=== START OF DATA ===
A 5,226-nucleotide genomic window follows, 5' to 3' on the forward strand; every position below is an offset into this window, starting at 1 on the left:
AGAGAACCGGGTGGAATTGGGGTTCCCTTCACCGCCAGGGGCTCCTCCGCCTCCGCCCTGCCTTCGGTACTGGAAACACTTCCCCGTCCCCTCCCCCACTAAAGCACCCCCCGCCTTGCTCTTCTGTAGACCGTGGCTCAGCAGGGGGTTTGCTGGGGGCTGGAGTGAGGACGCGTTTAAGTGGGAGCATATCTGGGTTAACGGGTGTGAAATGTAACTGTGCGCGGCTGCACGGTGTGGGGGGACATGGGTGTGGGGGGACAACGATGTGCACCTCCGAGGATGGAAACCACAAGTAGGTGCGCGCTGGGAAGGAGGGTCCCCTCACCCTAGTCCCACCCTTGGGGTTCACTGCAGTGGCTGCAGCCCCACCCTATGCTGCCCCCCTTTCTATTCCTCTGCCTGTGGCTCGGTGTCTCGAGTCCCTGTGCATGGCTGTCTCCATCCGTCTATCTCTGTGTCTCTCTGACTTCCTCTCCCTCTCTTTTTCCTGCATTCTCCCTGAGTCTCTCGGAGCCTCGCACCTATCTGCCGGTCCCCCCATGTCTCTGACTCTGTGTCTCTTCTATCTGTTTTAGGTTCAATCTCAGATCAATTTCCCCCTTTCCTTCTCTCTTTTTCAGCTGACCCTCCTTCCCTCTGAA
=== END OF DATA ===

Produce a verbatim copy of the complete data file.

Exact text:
A 5,226-nucleotide genomic window follows, 5' to 3' on the forward strand; every position below is an offset into this window, starting at 1 on the left:
AGAGAACCGGGTGGAATTGGGGTTCCCTTCACCGCCAGGGGCTCCTCCGCCTCCGCCCTGCCTTCGGTACTGGAAACACTTCCCCGTCCCCTCCCCCACTAAAGCACCCCCCGCCTTGCTCTTCTGTAGACCGTGGCTCAGCAGGGGGTTTGCTGGGGGCTGGAGTGAGGACGCGTTTAAGTGGGAGCATATCTGGGTTAACGGGTGTGAAATGTAACTGTGCGCGGCTGCACGGTGTGGGGGGACATGGGTGTGGGGGGACAACGATGTGCACCTCCGAGGATGGAAACCACAAGTAGGTGCGCGCTGGGAAGGAGGGTCCCCTCACCCTAGTCCCACCCTTGGGGTTCACTGCAGTGGCTGCAGCCCCACCCTATGCTGCCCCCCTTTCTATTCCTCTGCCTGTGGCTCGGTGTCTCGAGTCCCTGTGCATGGCTGTCTCCATCCGTCTATCTCTGTGTCTCTCTGACTTCCTCTCCCTCTCTTTTTCCTGCATTCTCCCTGAGTCTCTCGGAGCCTCGCACCTATCTGCCGGTCCCCCCATGTCTCTGACTCTGTGTCTCTTCTATCTGTTTTAGGTTCAATCTCAGATCAATTTCCCCCTTTCCTTCTCTCTTTTTCAGCTGACCCTCCTTCCCTCTGAA